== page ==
MUFFINS FOR GRANNY (Nadia McLaren) Rating: NNNN
Four years in the making, director Nadia McLaren's documentary tribute to her grandmother is a marvellously assured and moving debut, the kind of film that launches careers.
Granny doesn't actually appear much, and the muffins are almost as elusive. There are occasional shots of Nadia and her family baking, which seems gimmicky at first, but wait until the final five minutes or so for the payoff - it's worth it.
The bulk of the doc is interviews with six native elders who describe the physical, emotional and sexual abuse they suffered at Catholic residential schools. The accounts swing from sad to downright gruesome, just as the storytellers move from sadness to anger to serenity.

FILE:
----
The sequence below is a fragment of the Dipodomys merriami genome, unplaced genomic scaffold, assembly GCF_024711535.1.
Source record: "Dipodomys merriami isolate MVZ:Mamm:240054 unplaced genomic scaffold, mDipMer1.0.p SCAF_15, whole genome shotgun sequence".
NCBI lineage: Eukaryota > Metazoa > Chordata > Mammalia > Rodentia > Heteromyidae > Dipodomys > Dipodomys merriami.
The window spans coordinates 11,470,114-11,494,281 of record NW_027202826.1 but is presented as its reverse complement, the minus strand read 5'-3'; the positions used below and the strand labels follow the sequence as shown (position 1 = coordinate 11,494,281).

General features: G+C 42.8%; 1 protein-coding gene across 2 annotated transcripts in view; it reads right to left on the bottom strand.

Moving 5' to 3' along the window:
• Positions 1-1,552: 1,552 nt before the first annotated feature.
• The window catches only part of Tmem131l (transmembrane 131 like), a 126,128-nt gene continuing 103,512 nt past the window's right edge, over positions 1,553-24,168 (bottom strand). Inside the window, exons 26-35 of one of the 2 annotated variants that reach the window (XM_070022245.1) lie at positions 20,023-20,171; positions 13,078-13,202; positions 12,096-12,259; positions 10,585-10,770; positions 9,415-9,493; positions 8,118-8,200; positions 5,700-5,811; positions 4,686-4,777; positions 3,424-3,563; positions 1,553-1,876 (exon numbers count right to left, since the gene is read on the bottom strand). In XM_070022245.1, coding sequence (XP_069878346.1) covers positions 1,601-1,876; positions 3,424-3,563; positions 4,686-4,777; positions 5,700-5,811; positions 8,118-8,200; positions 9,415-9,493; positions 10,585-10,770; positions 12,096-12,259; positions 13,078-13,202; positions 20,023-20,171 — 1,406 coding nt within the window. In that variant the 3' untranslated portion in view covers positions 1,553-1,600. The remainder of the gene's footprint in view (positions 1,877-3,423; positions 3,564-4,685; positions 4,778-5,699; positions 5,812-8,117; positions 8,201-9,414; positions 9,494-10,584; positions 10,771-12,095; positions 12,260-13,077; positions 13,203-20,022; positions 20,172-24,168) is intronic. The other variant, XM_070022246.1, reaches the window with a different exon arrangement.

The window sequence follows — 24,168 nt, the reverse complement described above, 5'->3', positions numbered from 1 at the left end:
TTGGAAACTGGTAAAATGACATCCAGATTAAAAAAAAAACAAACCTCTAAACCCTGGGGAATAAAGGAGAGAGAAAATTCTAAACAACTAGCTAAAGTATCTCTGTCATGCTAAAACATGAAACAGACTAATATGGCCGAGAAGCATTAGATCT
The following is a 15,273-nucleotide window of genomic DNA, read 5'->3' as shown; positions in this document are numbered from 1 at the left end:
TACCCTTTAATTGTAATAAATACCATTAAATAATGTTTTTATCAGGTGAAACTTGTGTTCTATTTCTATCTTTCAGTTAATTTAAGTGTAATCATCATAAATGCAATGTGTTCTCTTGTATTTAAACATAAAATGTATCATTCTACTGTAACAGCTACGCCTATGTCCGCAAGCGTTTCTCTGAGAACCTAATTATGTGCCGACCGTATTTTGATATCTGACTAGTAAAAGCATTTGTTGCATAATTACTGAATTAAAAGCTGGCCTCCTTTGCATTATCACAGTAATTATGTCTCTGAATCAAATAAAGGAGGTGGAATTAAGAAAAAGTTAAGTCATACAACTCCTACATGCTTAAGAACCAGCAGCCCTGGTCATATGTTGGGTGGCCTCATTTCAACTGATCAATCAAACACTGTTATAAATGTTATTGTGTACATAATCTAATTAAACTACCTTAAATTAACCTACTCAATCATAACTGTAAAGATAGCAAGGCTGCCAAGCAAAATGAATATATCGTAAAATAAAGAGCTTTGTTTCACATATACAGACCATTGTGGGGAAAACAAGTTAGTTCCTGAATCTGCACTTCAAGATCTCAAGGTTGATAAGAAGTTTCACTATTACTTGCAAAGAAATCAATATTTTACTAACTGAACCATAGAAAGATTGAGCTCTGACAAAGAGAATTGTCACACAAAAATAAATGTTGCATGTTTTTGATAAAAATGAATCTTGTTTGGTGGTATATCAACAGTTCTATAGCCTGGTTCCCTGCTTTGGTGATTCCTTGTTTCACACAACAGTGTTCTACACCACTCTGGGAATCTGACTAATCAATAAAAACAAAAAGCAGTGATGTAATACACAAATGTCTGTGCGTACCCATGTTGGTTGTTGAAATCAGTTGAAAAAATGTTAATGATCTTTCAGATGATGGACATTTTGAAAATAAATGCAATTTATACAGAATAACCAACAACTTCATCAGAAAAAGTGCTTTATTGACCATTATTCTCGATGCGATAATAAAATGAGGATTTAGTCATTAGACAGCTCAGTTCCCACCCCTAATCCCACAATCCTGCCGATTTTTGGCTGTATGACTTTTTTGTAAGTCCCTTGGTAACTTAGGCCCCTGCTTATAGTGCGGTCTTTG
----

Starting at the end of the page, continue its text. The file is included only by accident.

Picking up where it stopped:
Interspersed with these visually spare interviews are gorgeous nature scenes set to music that's moving but not cloying. Less effective are graphic-novel-style images that certainly convey terror but don't match the aesthetic of the rest of the film.
One could argue that McLaren's subject has done the work for her - it would be hard not to be moved by these stories - but she's the one who's packaged them so effectively. The true test will come if she makes a less personal film next time. Get on that, Nadia, we can't wait. At Camera Saturday (July 21).